Villanova University Junior Keith Martinez, a Gates Millennium and Presidential Scholar from the Oglala Lakota Pine Ridge Reservation in South Dakota, was one of 58 students from across the nation named as a recipient of the Harry S. Truman Scholarship. Former Secretary of State Madeleine K. Albright, President of the Harry S. Truman Scholarship Foundation, announced the names of the 2015 Scholars – from 50 U.S. colleges and universities. The Truman Scholarship Foundation recognizes college juniors with exceptional leadership potential who are committed to making a difference through public service.
Keith grew up on and off the Pine Ridge Reservation in South Dakota and is an enrolled member of the Oglala Lakota Sioux tribe. Keith is a graduate of Scarsdale High School in NY, where he spent his last two years in the STEP program, an intensive college preparatory program for talented youth. Keith spent his first two years of High School at the Little Wound School in Kyle, SD. Keith is a junior at Villanova University.
Keith is Chair of the Youth Advisory Board for Lakota Children’s Enrichment, a nonprofit that empowers youth in his home community on the Pine Ridge Reservation. Keith has received numerous awards for his service with LCE: he was named South Dakota’s National Child Awareness Month Service Ambassador by Youth Service of America (2013-14); a Champion for Change by the Center for Native American Youth at the Aspen Institute (2014-15); and he is the recipient of a scholarship to the PPIA Summer Institute at Princeton University (2015). Keith frequently speaks about the power of education, seeking help and perseverance, and made his international speaking debut in the summer of 2014 at the Nexus Global Youth Summit at the United Nations.
Keith said of the appointment: “I am officially a 2015 Truman Scholar representing Villanova, my family, and the Native American youth out there who have a dream. Everyday I remind myself why I do what I do. That is, to make the future brighter for the youth that I know can reach their potential. I want to take this time to say that I am extremely grateful for this opportunity, it has been quite the journey to get to where I am today — but my journey is not over, I look forward to the next chapter. I am glad to be in such amazing company at the Truman Foundation. I also want to take this time to say how extremely thankful I am for all those who support me and stand by my side everyday through the good times and the bad times. I want you all to know that this wouldn’t be possible without you and that words alone can not describe how truly grateful I am.”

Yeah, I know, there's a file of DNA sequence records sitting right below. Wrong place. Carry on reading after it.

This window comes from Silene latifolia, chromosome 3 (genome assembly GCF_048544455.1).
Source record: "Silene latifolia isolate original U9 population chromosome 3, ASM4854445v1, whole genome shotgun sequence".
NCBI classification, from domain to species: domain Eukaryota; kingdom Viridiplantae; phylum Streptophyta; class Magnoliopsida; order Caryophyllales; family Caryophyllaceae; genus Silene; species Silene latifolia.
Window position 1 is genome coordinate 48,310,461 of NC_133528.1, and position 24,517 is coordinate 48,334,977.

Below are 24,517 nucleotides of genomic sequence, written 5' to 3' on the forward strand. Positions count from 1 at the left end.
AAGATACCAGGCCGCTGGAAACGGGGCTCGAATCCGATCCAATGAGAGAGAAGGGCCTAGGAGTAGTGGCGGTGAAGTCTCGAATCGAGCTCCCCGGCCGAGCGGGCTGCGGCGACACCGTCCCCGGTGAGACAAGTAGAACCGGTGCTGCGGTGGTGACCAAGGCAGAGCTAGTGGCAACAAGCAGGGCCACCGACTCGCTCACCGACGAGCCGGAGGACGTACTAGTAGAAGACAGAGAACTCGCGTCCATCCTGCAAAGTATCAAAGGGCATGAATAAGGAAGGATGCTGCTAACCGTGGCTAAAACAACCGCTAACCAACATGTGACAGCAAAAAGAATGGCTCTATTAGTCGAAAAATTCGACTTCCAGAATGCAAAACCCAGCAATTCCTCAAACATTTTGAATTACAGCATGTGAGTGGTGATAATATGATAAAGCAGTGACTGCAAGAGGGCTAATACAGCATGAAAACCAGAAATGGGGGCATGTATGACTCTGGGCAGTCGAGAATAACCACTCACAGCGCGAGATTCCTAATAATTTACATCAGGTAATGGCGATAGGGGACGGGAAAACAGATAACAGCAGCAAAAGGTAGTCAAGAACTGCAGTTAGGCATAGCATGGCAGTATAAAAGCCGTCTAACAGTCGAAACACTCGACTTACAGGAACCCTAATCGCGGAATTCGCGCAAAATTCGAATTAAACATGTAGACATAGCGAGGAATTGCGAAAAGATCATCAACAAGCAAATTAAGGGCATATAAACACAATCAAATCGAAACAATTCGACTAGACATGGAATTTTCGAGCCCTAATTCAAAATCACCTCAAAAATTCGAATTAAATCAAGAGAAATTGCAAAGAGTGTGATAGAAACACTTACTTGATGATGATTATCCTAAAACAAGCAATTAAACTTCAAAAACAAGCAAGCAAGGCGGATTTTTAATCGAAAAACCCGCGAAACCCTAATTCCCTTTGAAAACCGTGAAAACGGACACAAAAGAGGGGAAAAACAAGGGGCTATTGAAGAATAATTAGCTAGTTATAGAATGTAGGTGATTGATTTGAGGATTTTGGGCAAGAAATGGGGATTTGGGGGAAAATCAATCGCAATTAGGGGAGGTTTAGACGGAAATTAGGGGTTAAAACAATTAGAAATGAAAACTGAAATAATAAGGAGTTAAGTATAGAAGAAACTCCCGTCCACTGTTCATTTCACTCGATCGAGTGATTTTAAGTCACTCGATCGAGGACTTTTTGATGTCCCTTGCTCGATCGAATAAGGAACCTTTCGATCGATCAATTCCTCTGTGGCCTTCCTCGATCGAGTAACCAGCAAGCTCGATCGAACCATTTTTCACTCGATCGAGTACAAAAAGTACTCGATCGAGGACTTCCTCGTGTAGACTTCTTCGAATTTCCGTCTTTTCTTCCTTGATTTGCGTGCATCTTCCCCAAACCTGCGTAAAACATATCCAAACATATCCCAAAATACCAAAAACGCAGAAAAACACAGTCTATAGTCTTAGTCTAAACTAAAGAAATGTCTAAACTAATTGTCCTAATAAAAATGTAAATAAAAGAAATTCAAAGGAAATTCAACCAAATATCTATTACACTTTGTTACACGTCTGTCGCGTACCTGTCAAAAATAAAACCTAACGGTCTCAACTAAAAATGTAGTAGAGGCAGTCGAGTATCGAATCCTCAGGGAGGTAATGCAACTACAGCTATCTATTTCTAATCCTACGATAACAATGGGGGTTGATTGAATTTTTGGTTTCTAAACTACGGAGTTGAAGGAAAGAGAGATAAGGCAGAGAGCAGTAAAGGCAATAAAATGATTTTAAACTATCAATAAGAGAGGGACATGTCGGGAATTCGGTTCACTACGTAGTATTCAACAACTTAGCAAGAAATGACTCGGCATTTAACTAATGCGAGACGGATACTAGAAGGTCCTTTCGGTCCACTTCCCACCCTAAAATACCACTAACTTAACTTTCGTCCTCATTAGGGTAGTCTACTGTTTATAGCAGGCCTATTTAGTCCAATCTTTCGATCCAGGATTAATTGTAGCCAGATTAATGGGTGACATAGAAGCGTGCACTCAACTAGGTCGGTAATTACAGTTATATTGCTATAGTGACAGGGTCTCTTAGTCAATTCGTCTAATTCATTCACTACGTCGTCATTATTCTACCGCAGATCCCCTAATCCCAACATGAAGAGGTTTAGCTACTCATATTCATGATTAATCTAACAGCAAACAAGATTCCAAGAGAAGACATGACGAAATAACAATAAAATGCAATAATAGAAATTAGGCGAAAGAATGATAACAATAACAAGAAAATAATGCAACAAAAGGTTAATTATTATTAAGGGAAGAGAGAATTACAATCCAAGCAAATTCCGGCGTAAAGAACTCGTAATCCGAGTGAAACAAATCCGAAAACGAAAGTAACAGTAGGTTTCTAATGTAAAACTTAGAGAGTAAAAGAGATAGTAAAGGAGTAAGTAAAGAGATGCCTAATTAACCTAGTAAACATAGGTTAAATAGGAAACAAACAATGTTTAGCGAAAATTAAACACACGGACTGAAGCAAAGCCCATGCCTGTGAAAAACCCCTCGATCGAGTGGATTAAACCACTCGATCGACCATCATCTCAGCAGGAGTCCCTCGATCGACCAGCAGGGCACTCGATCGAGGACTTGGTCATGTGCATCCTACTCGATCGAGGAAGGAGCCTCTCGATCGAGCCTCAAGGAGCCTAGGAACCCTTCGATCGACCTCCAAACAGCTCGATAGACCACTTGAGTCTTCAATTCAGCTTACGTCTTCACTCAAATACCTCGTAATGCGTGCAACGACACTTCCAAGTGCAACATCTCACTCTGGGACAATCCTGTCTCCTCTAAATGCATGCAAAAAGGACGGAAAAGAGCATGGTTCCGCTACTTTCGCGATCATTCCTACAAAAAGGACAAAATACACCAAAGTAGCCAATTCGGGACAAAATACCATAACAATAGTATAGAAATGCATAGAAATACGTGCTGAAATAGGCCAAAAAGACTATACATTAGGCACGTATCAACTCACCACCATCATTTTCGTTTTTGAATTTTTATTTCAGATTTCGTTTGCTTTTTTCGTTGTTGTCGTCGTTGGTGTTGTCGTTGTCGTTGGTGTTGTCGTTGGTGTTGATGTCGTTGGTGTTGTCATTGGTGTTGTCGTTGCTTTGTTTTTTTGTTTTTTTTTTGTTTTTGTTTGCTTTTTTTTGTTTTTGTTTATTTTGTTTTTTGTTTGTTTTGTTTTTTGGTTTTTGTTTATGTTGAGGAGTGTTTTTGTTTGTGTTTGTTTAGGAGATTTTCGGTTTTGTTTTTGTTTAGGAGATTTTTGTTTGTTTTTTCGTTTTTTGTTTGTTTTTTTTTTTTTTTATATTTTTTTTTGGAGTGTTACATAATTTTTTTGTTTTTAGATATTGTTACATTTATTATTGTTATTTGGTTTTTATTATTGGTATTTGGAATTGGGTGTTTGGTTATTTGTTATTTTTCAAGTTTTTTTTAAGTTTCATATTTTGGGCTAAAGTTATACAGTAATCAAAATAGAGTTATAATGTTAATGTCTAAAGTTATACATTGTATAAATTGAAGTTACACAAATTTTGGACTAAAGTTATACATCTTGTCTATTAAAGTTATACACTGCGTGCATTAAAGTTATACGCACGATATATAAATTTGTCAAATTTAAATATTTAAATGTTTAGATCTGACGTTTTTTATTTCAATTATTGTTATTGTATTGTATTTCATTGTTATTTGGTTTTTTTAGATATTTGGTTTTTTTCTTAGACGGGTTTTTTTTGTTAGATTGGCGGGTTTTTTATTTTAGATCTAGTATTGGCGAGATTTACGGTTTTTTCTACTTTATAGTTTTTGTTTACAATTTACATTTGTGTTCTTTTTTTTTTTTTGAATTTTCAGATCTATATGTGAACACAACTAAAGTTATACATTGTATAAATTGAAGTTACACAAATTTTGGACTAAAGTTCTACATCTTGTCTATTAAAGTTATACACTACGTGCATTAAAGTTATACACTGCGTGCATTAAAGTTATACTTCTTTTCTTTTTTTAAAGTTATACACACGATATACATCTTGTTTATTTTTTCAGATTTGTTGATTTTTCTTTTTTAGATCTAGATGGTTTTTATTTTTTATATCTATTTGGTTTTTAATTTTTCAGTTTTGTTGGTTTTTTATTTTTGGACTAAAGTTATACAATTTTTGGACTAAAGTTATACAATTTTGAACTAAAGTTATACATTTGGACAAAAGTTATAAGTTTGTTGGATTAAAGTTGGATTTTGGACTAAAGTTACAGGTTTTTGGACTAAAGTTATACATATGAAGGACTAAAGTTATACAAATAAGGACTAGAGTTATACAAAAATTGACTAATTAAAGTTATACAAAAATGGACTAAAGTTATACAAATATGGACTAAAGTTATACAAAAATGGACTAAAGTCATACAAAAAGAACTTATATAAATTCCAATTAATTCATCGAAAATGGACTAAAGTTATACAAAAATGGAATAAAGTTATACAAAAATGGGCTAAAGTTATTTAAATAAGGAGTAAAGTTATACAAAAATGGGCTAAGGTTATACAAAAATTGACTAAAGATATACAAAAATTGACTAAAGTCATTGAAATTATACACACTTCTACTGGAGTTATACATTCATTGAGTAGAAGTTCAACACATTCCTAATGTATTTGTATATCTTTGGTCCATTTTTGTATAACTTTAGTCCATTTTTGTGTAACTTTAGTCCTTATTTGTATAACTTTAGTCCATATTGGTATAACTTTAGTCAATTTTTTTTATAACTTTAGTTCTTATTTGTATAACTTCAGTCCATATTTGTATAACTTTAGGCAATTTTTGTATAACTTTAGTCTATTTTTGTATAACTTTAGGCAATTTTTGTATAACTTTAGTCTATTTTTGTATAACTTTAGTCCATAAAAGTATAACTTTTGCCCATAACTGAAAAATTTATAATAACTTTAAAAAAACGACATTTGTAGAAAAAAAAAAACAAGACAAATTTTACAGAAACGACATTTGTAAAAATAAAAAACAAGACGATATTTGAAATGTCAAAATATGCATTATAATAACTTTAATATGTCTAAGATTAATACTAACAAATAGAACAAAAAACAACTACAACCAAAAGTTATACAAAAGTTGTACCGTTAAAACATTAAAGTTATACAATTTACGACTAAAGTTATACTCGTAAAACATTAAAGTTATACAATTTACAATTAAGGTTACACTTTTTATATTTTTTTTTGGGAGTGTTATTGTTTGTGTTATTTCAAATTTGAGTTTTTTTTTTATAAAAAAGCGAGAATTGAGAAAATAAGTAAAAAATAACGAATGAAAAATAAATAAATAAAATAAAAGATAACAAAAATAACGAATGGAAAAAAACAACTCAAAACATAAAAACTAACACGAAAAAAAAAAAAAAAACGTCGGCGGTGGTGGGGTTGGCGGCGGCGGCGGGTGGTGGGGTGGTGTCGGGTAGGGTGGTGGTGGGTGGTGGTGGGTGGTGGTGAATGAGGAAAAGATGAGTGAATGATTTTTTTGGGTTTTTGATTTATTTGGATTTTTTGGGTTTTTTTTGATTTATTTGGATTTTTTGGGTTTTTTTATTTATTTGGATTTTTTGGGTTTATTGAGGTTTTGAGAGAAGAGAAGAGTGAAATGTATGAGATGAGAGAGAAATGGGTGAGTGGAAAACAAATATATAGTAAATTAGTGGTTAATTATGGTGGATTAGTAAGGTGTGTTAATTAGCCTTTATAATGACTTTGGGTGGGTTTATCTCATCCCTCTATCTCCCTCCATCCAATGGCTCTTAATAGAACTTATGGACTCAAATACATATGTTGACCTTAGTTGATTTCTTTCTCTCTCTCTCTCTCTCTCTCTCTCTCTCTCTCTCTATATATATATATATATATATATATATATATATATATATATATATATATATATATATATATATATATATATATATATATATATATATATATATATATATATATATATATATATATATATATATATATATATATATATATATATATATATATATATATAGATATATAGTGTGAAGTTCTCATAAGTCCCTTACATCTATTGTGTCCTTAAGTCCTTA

LCE President Maggie Dunne said: “We are so proud of Keith for continuing to support his community, while also pursuing higher education at Villanova University. I founded Lakota Children’s Enrichment almost seven years ago to elevate the voices of Native Youth, to encourage talented future leaders like Keith Martinez to set big goals, and to help open doors to make those dreams come true. Keith was LCE’s first youth advisor, and went on to Co-Found and Chair LCE’s Youth Advisory Board, a group that helps LCE shape its programs on the Reservation. The growing successes of the Youth Board members rising behind Keith are a testimony to the success of LCE’s collaborative approach working with the community to help youth reach their goals, and to the critical role that Keith serves by demonstrating by example that with hard work and focus, dreams can come true.”
The Scarsdale Transfer Education Program (“STEP”) is a two year college preparatory program for promising students of color (including those of Native American heritage) who may benefit from Scarsdale’s challenging academic environment. STEP prepares these students for positions of leadership and responsibility in their college years and beyond. Keith Martinez was the first representative from the Oglala Lakota on Pine Ridge Reservation to participate in the program. In the Fall of 2015, STEP will welcome LCE Youth Board Vice Chair Summer Montileaux to the program!
The Truman Scholars were chosen by 17 independent selection panels on the basis of their academic and leadership accomplishments and their likelihood of becoming public service leaders. Selection panels met across the U.S. and included distinguished leaders, university presidents, elected officials, federal judges, prominent public servants, and past Truman Scholarship winners. The 2015 Truman Scholars will assemble in May for a leadership development program at William Jewell College in Liberty, Missouri, and receive their awards in a special ceremony at the Truman Library in Independence, Missouri.
Each new Truman Scholar receives up to $30,000 for graduate study. Scholars also receive priority admission and supplemental financial aid at some premier graduate institutions, leadership training, career and graduate school counseling, and special internship opportunities within the federal government. Recipients must be U.S. citizens, have outstanding leadership potential and communication skills, be in the top quarter of their class, and be committed to careers in government or the non-profit sector.